Appearances can be deceptive . . . especially when it comes to statistics. Which is to say that while freelance builder earnings plummeted during January – by as much as 20% in the North-East and West Midlands – the headline figure is by no means a signal for bad times ahead.
“Earnings are performing exactly as we expected,” Hudson Contract Managing Director Ian Anfield observes. “Despite what I’m reading elsewhere, the so-called earnings slump is entirely predictable.”
The average labour-only subbie earned £829 in January – down sharply from December’s high of £932. “On the face of it, that’s disappointing,” Ian Anfield continues. “But in fact, the drop is nothing more than a predictable seasonal trend.”
|Region||January 2019 Average||Change from December 2018|
|Yorkshire & Humber||£781.00||-11.52%|
|East of England||£883.00||-9.51%|
To view our interactive pay trends map click here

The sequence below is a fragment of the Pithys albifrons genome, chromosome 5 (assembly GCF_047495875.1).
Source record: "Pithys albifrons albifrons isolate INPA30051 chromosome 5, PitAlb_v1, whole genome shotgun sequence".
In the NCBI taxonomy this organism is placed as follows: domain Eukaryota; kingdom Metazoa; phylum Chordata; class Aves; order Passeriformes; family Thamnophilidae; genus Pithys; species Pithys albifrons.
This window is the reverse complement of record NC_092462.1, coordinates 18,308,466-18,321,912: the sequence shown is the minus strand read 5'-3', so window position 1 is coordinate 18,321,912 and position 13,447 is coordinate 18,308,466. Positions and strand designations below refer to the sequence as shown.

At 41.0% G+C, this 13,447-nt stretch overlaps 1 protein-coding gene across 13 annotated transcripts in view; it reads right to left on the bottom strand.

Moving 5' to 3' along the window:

While January can best be summed up as ‘predictably painful’, year-on-year earnings are up 6.27%, which is well above inflation and translates to a weekly increase of £52.
From a national perspective, there is no surprise that this month’s IHS Markit/CIPS UK Construction Total Activity Index also shows a January slowdown.
What is more interesting is that while construction’s purchasing managers are blaming the Brexit deadlock for a sharp drop in activity, our own Ian Anfield believes the reason for January’s slowdown is far less complex. “Short working weeks, time off and to a certain extent weather are all factors that come into play for construction in January,” he explains.
“Our unique payroll processing figures indicate that whilst the traditional across-the-board Christmas shutdown happens less than it used to, many clients and their sub-contractors take the opportunity to enjoy a well-earned break and it takes until the end of January for everyone to get back into full swing. I’m confident the pendulum will swing back the other way next month. And while I’m not dismissing Brexit fears about projects being put on indefinite hold and EU workers abandoning the UK, I remain confident about the year ahead – as do our clients.”